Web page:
I am a one-day spelunker.
Every day in Budapest I went to the Yellow Zebra to check my emails. I was waiting for an email with my eye prescription so I could replace the contacts that were lifted from my tent in Slovakia. There was a poster near the cashiers for twice-a-week cave tour. This looked like an unlikely adventure and I am unlikely adventurer. I signed up.
I was not expecting the thirty American and English kids from school programs and youth hostels at the bus stop, all with same white expedition slip as I had. It was supposed to be the off-season and I thought I might be alone. The guides showed up, herded us into busses, and off we went.
Until this point in my trip, I had not yet met any Americans, nor gone on any tours other than the rudimentary walking tour of castles and palaces. The college kid I was talking to on the bus had been in Budapest for two days and did not know the name of the river that went through town (Danube) or where it came from (Switzerland) or went to (Black Sea). After listening to others stumble out answers to him and mangle this basic information, I decided I would only try to talk to the one really hot French-Canadian fellow, not caring if he was stupid or not, becuase he flirted with puppies and babies on the bus. I condesended to speaking to the others if spoken to or in the event of a dire emergency. I am friendly.
Our trip to the caves took two city busses and was located in a small national park above the city. We were outfitted in rugged overalls to laughs all around and then were split into three groups at a mysterious locked door. I stood next to the hot French-Canadian fellow. Behind the door, lay the caves. A final saftey check, little lecture, and into the cave to decened a 40 foot ladder. We were off!
Except for the funny outfit, it started exactly like I expected. The scragggly, barely understandable, oddly sexy guide regaling us with stories of caving in the Dolemites and other underground adventures; the freshly scrubbed, anxious college boys asking the guide if he ever brought chicks down into the cave, and a bit of bending over to keep from hitting my head on a few rocks here and there.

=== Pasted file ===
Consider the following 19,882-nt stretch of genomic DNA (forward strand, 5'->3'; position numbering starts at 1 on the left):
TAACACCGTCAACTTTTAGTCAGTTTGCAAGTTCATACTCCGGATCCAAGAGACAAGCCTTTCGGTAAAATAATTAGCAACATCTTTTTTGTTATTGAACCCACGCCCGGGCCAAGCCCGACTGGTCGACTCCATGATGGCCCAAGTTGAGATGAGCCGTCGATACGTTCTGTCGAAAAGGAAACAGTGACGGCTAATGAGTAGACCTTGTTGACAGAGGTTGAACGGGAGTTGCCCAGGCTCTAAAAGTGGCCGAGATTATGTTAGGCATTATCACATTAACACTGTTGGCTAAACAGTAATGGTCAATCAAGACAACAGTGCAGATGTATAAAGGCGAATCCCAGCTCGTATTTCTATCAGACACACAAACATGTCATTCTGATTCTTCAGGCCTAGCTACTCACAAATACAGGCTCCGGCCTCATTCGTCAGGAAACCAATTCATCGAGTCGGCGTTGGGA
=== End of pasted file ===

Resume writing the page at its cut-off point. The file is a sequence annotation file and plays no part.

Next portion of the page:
And then my caving adventure began to unravel.
Welcome to The Worm Hole. Dislocate shoulders, use pelvis to push through, twist to one side and then kinda tug your way through limestone slime while shifting your weight to your toes. Keep breathing, don’t think about getting stuck and don’t let the young punks see you panic.
It is good! I survive.
I remind myself this is a tour: it can not get worse. We are not professionals, merely untrained young men spending $15 for an afternoon. Surely, the guides can not afford to meet American lawyers and those Hungarian release forms I signed will never stand up in court.
Welcome to The Sandwich. A narrow hole, followed by a crack in the limestone where you can not lift your head, where if you get through, you hang back and talk the guy behind you down, making sure he does not panic, one arm twisting up to pull the weight of your entire body up a slick incline. You’ve got to pass the camera out of your pocket to the fellow in front so you can squeeze through. While in the crevice unable to life your head, you slide sideways, twist, swing your feet around so you can just slide down a small ledge once you free your ass then head.
At the end of The Sandwich, I was done. I sat and listened to some over-eager boy go on and on about how he loved it! and wanted to do more! and that it was not that hard! because he was double jointed! While all I could think of, as sweat poured down my face, was that he could go fuck himself. I wanted out.
I can’t recall how it ended. I walked out with everyone else. My exterior stoic, though a bit moist like the rocks around us. I know there was a bit more shimming to do to get out, nothing as hard, but by then my blood pressure was elevated, the boys less cute, the guide cunning and untrustworthy. At some point we reached the ladder. Up we went and back out into the open night air and the stars of Hungary. The cliché is that I breathed deeply and a sigh of relief. Nope. I lit a cigarette. Then I lit another.